I adored Gretchen Rubin’s first book, The Happiness Project: Or, Why I Spent a Year Trying to Sing in the Morning, Clean My Closets, Fight Right, Read Aristotle, and Generally Have More Fun. So I was super-excited when her sequel recently came out, Happier at Home: Kiss More, Jump More, Abandon a Project, Read Samuel Johnson, and My Other Experiments in the Practice of Everyday Life.
While The Happiness Project focused more on improving Gretchen’s own personal happiness (learning what her own personal truths were and what she needed to do to realize them), Happier at Home focuses more on…well, home. Topics like family, marriage, and the physical space that is your house.
What I liked
I loved the chapter on “Possessions” that focused on making home a happier place by paying attention to things like clutter and aesthetics. Like I’ve discussed here before, I think that physically making your surroundings nicer can boost your happiness a ton. The action of cleaning and organizing can be seen as an act of love, for your home and for your family. And when your living space feels cozier and more like “you,” it makes you feel calmer and more content…which is exactly what a “home” is supposed to do.
Being a huge fan of mindfulness, I also loved her chapter on “Body,” or really experiencing the world around you. I’ve always said (or maybe I’ve always agreed with it since reading it from Gretchen, heehee) that scents are one of the things we rarely take the time to notice in our busy world. I loved how she actually went to a fancy perfume factory to explore all sorts of unique scents, from “fresh cut grass” to “clean windows.” It really makes you stop and think about the everyday scents around you, and how they can affect your mood. (Who hasn’t smelled the first freshly cut grass of the season and thought back to things like summer vacation? Who doesn’t feel homey and warm when they smell clean linen?)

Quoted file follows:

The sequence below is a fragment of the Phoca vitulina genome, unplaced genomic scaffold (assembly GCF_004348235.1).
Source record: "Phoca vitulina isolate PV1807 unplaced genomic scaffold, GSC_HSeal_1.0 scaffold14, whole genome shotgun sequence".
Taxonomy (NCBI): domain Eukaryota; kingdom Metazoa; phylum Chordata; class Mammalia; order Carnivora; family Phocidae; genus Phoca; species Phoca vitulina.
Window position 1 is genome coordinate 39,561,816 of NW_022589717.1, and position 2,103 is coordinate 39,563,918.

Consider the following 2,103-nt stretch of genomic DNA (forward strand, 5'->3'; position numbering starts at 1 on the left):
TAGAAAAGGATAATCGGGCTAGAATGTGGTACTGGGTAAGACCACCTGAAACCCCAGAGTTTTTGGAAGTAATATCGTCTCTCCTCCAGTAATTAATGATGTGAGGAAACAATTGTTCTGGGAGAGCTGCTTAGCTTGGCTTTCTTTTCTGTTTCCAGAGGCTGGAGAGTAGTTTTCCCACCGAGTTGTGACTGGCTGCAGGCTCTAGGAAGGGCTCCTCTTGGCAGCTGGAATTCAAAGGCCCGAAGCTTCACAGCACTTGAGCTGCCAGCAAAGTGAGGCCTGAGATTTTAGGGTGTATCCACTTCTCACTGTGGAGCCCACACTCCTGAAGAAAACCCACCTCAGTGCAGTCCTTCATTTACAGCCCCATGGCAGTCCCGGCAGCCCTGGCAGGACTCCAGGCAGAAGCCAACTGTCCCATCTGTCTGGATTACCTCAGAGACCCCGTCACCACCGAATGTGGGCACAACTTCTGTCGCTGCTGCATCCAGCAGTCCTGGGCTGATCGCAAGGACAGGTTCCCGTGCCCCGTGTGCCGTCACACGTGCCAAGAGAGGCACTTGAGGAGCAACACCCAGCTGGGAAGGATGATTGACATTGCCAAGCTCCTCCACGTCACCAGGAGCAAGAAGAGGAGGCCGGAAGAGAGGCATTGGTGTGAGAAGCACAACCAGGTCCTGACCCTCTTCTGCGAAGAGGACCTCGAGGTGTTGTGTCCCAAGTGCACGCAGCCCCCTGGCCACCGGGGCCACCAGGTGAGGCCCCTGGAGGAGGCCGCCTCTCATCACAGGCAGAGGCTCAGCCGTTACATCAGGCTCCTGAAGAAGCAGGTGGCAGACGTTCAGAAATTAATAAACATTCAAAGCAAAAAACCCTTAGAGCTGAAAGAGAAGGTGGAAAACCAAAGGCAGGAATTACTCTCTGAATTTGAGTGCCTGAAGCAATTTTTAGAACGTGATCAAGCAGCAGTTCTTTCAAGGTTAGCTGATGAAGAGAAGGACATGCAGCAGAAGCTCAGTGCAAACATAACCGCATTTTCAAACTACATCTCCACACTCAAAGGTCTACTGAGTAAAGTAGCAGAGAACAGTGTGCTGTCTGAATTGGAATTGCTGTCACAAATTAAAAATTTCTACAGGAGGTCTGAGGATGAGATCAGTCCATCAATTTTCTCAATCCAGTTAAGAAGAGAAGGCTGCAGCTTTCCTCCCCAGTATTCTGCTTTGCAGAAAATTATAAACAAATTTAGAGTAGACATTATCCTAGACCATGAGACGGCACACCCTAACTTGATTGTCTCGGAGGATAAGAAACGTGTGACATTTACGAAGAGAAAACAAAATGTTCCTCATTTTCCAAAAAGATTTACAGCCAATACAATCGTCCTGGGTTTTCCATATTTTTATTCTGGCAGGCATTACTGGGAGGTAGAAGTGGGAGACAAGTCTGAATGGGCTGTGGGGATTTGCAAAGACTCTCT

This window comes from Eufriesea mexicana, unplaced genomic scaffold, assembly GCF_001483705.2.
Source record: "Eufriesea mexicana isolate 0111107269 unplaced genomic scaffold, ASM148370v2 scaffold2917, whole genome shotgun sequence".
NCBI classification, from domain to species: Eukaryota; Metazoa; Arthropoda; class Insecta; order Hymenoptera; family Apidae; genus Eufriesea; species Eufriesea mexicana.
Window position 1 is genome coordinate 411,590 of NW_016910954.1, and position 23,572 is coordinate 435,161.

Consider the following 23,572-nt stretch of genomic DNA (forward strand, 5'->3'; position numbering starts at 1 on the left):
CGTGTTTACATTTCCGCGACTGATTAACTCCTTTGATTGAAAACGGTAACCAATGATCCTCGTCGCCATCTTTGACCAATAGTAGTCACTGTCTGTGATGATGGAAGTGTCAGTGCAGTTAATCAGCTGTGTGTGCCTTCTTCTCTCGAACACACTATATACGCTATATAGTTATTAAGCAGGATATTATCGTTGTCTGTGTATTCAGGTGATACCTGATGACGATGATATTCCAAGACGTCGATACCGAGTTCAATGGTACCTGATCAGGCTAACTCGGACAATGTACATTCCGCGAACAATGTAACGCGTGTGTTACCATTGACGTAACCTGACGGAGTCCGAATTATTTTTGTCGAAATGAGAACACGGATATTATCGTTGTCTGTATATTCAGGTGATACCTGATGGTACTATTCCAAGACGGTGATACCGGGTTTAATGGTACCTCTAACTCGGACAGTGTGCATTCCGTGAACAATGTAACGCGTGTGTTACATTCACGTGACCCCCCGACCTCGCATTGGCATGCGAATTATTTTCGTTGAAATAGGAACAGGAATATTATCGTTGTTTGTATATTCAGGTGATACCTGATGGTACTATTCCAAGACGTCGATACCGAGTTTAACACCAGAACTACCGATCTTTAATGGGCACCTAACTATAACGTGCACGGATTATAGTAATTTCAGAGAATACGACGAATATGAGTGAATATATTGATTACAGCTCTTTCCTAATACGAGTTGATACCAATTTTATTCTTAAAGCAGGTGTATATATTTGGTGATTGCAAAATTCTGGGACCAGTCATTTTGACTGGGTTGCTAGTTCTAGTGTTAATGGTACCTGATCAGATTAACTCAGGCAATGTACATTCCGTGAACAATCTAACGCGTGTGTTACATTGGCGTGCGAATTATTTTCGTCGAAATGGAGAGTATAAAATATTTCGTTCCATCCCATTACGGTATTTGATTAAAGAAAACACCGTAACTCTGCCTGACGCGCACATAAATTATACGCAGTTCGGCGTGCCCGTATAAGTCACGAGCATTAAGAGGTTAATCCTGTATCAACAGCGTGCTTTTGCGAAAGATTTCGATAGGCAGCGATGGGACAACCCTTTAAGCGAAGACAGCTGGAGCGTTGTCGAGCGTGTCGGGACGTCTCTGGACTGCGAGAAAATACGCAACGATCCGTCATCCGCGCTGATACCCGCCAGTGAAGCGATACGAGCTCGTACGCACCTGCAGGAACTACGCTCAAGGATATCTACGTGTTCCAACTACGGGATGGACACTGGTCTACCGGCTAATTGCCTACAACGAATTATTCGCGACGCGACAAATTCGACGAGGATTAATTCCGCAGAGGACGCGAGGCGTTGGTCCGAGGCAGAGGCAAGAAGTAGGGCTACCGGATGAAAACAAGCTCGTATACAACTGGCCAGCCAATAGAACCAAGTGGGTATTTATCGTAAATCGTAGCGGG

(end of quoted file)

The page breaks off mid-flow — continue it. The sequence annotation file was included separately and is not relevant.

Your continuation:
I also loved her rule to “jump” (literally) at least once a day…everything from skipping down the hall while waiting to pick up her kids at school to hopping down the last step on a staircase. It’s so silly, but also fun…and apparently it works to boost your mood! I love that small, silly things like that (so easy to do) can make your day a little more cheerful. Plus we’re so serious all of the time, I just loved Gretchen’s willingness to look a little foolish just to make her kids (and herself) laugh.
I also liked that some of the things Gretchen grouped under her “home” experiments were things I might not necessarily have associated with home, like “suffering for 15 minutes a day” to get those nagging chores done that sit around your house and drag down your spirits, or “being a tourist in your own neighborhood” to really see your surroundings with new eyes.
Like with her first book, Gretchen definitely provided me with plenty of experiments I want to try in my own life!
What I didn’t like (as much)
There was nothing I really disliked. Even the sections I couldn’t relate to, I found interesting and learned something from.
Not having kids, I couldn’t relate to some of the chapters that focused more on parenthood and family topics. I think creating holiday traditions is a great idea, and can’t wait to do it for my own kids some day, but it’s kind of hard to do when it’s just the two of you. (I’m sure The Hubby would be amused (or confused!) if I dyed our St. Patrick’s Day breakfast green, but I don’t think it would get the same bang for my efforts as it would from kids.) And while I love it that Gretchen decided not to over-schedule her kids’ lives with activities, but give them some free time to just be kids, it’s not anything I can apply right now (although I definitely will be when it’s my turn to be a parent).
All in all, though, I love how human Gretchen always is. She gets frustrated, she gets short-tempered, she is totally petrified of driving (we all have that one thing we’re terrified of). Reading about her personal experiments (and struggles) in making her home and her family life happier gave me plenty of ideas of ways I can make my own home a happier place and my own little “family” (of Hubby and dogs) a happier family.
I would definitely recommend this book to anyone who liked The Happiness Project, as well as to anyone who wants to make their home and their family a more relaxing, welcoming place.
(And couldn’t we all use more of that?)
Have you read Happier at Home? What did you think about it?